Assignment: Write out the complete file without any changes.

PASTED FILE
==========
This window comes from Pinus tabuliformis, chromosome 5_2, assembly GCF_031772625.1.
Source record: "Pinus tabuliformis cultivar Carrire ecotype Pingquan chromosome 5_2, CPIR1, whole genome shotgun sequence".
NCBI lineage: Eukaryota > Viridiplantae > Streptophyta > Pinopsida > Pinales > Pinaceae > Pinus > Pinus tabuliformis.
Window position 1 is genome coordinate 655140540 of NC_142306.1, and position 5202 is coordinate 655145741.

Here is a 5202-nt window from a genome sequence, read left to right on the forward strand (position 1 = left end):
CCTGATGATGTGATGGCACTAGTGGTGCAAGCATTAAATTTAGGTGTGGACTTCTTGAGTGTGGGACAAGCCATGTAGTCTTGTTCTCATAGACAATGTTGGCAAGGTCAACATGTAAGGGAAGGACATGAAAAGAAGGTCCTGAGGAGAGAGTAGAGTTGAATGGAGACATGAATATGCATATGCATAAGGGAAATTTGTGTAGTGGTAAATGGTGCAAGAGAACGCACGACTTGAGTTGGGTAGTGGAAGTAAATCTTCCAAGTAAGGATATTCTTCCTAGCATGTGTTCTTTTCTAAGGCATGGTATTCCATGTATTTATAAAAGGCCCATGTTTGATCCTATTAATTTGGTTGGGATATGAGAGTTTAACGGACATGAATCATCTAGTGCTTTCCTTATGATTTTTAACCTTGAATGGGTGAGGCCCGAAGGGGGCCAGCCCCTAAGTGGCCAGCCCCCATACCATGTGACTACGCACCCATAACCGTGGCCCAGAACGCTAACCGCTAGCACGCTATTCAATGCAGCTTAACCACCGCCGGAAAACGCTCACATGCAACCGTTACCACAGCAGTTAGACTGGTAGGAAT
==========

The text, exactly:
This window comes from Pinus tabuliformis, chromosome 5_2, assembly GCF_031772625.1.
Source record: "Pinus tabuliformis cultivar Carrire ecotype Pingquan chromosome 5_2, CPIR1, whole genome shotgun sequence".
NCBI lineage: Eukaryota > Viridiplantae > Streptophyta > Pinopsida > Pinales > Pinaceae > Pinus > Pinus tabuliformis.
Window position 1 is genome coordinate 655140540 of NC_142306.1, and position 5202 is coordinate 655145741.

Here is a 5202-nt window from a genome sequence, read left to right on the forward strand (position 1 = left end):
CCTGATGATGTGATGGCACTAGTGGTGCAAGCATTAAATTTAGGTGTGGACTTCTTGAGTGTGGGACAAGCCATGTAGTCTTGTTCTCATAGACAATGTTGGCAAGGTCAACATGTAAGGGAAGGACATGAAAAGAAGGTCCTGAGGAGAGAGTAGAGTTGAATGGAGACATGAATATGCATATGCATAAGGGAAATTTGTGTAGTGGTAAATGGTGCAAGAGAACGCACGACTTGAGTTGGGTAGTGGAAGTAAATCTTCCAAGTAAGGATATTCTTCCTAGCATGTGTTCTTTTCTAAGGCATGGTATTCCATGTATTTATAAAAGGCCCATGTTTGATCCTATTAATTTGGTTGGGATATGAGAGTTTAACGGACATGAATCATCTAGTGCTTTCCTTATGATTTTTAACCTTGAATGGGTGAGGCCCGAAGGGGGCCAGCCCCTAAGTGGCCAGCCCCCATACCATGTGACTACGCACCCATAACCGTGGCCCAGAACGCTAACCGCTAGCACGCTATTCAATGCAGCTTAACCACCGCCGGAAAACGCTCACATGCAACCGTTACCACAGCAGTTAGACTGGTAGGAAT